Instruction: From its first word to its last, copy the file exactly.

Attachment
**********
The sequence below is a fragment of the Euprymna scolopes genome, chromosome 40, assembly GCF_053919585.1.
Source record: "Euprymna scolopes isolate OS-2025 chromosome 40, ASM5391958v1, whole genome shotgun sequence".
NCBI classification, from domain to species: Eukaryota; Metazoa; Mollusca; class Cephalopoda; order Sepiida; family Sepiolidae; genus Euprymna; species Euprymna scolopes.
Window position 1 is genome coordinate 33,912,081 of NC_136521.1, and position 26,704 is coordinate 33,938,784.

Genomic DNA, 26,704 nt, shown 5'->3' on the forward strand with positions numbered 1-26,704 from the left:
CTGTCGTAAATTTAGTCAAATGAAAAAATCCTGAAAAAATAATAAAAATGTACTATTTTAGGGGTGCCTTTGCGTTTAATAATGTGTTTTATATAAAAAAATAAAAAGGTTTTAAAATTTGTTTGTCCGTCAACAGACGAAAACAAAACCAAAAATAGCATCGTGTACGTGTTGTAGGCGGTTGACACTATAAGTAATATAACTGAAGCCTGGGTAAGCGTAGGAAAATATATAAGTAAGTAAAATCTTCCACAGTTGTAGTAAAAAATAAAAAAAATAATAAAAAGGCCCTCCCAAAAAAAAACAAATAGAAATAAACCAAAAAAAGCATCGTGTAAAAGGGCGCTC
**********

The sequence below is a fragment of the Euprymna scolopes genome, chromosome 40, assembly GCF_053919585.1.
Source record: "Euprymna scolopes isolate OS-2025 chromosome 40, ASM5391958v1, whole genome shotgun sequence".
NCBI classification, from domain to species: Eukaryota; Metazoa; Mollusca; class Cephalopoda; order Sepiida; family Sepiolidae; genus Euprymna; species Euprymna scolopes.
Window position 1 is genome coordinate 33,912,081 of NC_136521.1, and position 26,704 is coordinate 33,938,784.

Genomic DNA, 26,704 nt, shown 5'->3' on the forward strand with positions numbered 1-26,704 from the left:
CTGTCGTAAATTTAGTCAAATGAAAAAATCCTGAAAAAATAATAAAAATGTACTATTTTAGGGGTGCCTTTGCGTTTAATAATGTGTTTTATATAAAAAAATAAAAAGGTTTTAAAATTTGTTTGTCCGTCAACAGACGAAAACAAAACCAAAAATAGCATCGTGTACGTGTTGTAGGCGGTTGACACTATAAGTAATATAACTGAAGCCTGGGTAAGCGTAGGAAAATATATAAGTAAGTAAAATCTTCCACAGTTGTAGTAAAAAATAAAAAAAATAATAAAAAGGCCCTCCCAAAAAAAAACAAATAGAAATAAACCAAAAAAAGCATCGTGTAAAAGGGCGCTC